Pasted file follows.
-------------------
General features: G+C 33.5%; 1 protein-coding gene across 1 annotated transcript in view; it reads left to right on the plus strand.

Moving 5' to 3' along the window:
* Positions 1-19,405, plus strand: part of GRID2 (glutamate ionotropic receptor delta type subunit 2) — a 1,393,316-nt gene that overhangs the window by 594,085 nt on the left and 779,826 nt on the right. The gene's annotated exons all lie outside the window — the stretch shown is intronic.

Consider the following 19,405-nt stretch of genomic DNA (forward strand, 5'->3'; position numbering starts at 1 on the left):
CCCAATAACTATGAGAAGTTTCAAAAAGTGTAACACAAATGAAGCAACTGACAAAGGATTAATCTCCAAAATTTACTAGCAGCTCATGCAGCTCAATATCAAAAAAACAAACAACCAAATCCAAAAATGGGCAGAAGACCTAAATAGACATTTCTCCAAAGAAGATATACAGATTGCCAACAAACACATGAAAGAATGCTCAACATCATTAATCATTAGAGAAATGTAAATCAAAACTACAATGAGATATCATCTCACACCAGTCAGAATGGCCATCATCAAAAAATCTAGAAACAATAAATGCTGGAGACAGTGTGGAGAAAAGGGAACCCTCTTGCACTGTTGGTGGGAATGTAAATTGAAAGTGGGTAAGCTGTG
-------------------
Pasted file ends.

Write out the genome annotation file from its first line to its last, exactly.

General features: G+C 33.5%; 1 protein-coding gene across 1 annotated transcript in view; it reads left to right on the plus strand.

Moving 5' to 3' along the window:
* Positions 1-19,405, plus strand: part of GRID2 (glutamate ionotropic receptor delta type subunit 2) — a 1,393,316-nt gene that overhangs the window by 594,085 nt on the left and 779,826 nt on the right. The gene's annotated exons all lie outside the window — the stretch shown is intronic.

Consider the following 19,405-nt stretch of genomic DNA (forward strand, 5'->3'; position numbering starts at 1 on the left):
CCCAATAACTATGAGAAGTTTCAAAAAGTGTAACACAAATGAAGCAACTGACAAAGGATTAATCTCCAAAATTTACTAGCAGCTCATGCAGCTCAATATCAAAAAAACAAACAACCAAATCCAAAAATGGGCAGAAGACCTAAATAGACATTTCTCCAAAGAAGATATACAGATTGCCAACAAACACATGAAAGAATGCTCAACATCATTAATCATTAGAGAAATGTAAATCAAAACTACAATGAGATATCATCTCACACCAGTCAGAATGGCCATCATCAAAAAATCTAGAAACAATAAATGCTGGAGACAGTGTGGAGAAAAGGGAACCCTCTTGCACTGTTGGTGGGAATGTAAATTGAAAGTGGGTAAGCTGTG